Every rule from God serves a practical purpose. We are not required to follow pointless, oppressive rules as a means of proving to God that we are worthy of His forgiveness. The people of the Old Testament had to do that, as they were required to follow numerous ritualistic rules in order to atone for sins. These rules were often tedious, but they were necessary in earning forgiveness from God. Fortunately for us, atonement rituals are unnecessary, since Jesus’ sacrifice on the cross atones for our sins if we believe in Him. Therefore, every rule from God exists so that we may love Him and love others as we love ourselves.
The Greatest Commandment is not an isolated verse like those that often lead us astray when taken out of biblical context. It appears eight times in the Bible. Here are the remaining seven:
Mark 12:28-31, “And one of the scribes came and heard them arguing, and recognizing that He had answered them well, asked Him, ‘What commandment is the foremost of all?’ Jesus answered, ‘The foremost is, Hear, O Israel! The Lord your God is one Lord; and you shall love the Lord your God with all your heart, and with all your soul, and with all your mind, and with all your strength. The second is this: You shall love your neighbor as yourself. There is no other commandment greater than these.’”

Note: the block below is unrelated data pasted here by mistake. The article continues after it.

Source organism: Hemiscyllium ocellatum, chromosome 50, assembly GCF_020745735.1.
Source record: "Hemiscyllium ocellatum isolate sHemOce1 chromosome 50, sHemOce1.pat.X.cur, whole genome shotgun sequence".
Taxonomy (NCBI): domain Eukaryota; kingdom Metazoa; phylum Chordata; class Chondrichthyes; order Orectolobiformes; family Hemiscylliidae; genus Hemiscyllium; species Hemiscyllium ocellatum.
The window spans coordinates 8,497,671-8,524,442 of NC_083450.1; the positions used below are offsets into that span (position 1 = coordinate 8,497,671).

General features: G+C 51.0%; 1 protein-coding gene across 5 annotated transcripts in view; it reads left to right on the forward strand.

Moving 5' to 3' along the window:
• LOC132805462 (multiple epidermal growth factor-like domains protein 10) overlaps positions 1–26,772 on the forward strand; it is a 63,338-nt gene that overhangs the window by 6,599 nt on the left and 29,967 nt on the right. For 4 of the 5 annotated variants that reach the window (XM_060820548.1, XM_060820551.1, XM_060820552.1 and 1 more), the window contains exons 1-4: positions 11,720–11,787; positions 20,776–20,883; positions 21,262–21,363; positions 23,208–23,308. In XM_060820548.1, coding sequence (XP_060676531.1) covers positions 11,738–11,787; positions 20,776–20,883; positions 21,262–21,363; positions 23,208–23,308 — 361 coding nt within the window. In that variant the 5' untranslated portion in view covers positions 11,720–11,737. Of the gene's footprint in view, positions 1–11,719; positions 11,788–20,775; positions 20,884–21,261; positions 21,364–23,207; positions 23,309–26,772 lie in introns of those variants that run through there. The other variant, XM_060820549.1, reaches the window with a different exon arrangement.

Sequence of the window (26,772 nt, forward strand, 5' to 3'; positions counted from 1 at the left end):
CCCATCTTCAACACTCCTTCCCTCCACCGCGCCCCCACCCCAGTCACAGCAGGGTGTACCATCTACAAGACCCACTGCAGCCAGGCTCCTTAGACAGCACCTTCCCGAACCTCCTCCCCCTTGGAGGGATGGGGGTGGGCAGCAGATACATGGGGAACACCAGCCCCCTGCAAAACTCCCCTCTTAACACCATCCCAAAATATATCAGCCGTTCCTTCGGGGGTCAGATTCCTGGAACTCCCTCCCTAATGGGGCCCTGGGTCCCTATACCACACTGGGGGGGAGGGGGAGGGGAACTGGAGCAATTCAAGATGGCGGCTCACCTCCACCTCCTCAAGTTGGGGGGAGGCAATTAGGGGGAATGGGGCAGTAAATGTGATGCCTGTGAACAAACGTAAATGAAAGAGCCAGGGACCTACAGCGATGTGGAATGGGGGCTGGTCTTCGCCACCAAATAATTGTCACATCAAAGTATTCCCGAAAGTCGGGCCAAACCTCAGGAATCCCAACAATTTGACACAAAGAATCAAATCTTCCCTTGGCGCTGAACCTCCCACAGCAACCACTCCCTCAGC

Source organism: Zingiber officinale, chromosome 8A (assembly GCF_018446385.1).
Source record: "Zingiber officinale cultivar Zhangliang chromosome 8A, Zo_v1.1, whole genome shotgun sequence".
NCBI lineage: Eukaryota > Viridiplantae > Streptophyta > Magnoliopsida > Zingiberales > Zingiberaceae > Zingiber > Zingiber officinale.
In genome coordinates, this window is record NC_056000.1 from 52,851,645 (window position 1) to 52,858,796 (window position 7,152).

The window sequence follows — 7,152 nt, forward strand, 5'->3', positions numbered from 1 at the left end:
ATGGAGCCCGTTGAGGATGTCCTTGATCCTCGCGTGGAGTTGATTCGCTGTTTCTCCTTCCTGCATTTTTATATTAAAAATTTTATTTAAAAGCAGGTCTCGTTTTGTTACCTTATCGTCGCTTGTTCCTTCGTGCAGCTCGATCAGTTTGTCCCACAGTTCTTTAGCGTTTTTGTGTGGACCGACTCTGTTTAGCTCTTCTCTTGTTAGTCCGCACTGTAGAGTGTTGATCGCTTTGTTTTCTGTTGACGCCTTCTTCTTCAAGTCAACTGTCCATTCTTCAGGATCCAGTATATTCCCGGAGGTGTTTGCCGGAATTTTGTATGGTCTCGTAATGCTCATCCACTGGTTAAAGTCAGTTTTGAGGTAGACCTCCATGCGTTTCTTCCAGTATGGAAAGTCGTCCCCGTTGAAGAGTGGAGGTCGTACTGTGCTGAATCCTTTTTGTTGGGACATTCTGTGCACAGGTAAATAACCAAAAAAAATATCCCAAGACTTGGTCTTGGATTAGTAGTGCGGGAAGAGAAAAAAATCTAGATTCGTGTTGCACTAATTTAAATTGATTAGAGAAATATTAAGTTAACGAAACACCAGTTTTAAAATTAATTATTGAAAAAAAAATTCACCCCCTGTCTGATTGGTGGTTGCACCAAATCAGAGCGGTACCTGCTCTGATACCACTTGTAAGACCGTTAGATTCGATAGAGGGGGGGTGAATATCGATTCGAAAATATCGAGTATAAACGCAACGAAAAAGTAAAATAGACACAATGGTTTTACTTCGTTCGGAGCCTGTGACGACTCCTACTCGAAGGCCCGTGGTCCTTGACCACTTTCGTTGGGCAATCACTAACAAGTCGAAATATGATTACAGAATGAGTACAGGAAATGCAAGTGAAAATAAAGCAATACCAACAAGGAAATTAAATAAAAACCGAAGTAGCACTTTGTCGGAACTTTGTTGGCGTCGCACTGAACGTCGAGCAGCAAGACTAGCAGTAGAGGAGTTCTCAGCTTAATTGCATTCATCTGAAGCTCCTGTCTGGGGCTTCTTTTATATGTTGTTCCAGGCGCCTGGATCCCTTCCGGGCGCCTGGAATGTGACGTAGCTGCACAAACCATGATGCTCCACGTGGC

Context: The scribe responds by agreeing with Jesus and stating that loving God and others is far greater than observing such routines as offering sacrifices. We cannot be certain whether this discussion is the same one recorded in Matthew 22.
Luke 10:25-29, “And behold, a certain lawyer stood up and put Him to the test, saying, ‘Teacher, what shall I do to inherit eternal life?’ And He said to him, ‘What is written in the law? How does it read to you?’ And he answered and said, ‘You shall love the Lord your God with all your heart, and with all your soul, and with all your strength, and with all your mind; and your neighbor as yourself.’ And He said to him, ‘You have answered correctly, do this and you will live.’ But wishing to justify himself, he said to Jesus, ‘And who is my neighbor?’”
Context: This quote is sandwiched between the story of Jesus sending out 70 people to spread the Gospel and the parable of the Good Samaritan. It appears to describe a third instance in which Jesus emphasizes the Greatest Commandment.